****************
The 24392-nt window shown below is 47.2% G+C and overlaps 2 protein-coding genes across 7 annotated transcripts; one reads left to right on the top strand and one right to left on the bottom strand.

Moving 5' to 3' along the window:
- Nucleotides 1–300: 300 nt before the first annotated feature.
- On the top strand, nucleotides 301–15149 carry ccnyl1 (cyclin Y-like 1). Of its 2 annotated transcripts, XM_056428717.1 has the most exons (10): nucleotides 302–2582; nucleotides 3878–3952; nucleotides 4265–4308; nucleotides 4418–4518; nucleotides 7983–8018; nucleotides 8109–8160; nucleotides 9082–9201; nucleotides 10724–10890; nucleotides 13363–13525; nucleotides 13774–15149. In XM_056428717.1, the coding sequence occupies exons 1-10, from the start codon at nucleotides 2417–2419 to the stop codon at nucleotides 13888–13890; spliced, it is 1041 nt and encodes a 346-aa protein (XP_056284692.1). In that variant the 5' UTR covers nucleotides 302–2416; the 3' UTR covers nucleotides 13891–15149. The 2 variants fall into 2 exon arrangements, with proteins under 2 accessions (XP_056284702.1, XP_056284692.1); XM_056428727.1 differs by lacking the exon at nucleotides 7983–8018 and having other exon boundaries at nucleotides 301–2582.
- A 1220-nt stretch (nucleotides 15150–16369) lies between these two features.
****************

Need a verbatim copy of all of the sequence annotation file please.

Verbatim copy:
The 24392-nt window shown below is 47.2% G+C and overlaps 2 protein-coding genes across 7 annotated transcripts; one reads left to right on the top strand and one right to left on the bottom strand.

Moving 5' to 3' along the window:
- Nucleotides 1–300: 300 nt before the first annotated feature.
- On the top strand, nucleotides 301–15149 carry ccnyl1 (cyclin Y-like 1). Of its 2 annotated transcripts, XM_056428717.1 has the most exons (10): nucleotides 302–2582; nucleotides 3878–3952; nucleotides 4265–4308; nucleotides 4418–4518; nucleotides 7983–8018; nucleotides 8109–8160; nucleotides 9082–9201; nucleotides 10724–10890; nucleotides 13363–13525; nucleotides 13774–15149. In XM_056428717.1, the coding sequence occupies exons 1-10, from the start codon at nucleotides 2417–2419 to the stop codon at nucleotides 13888–13890; spliced, it is 1041 nt and encodes a 346-aa protein (XP_056284692.1). In that variant the 5' UTR covers nucleotides 302–2416; the 3' UTR covers nucleotides 13891–15149. The 2 variants fall into 2 exon arrangements, with proteins under 2 accessions (XP_056284702.1, XP_056284692.1); XM_056428727.1 differs by lacking the exon at nucleotides 7983–8018 and having other exon boundaries at nucleotides 301–2582.
- A 1220-nt stretch (nucleotides 15150–16369) lies between these two features.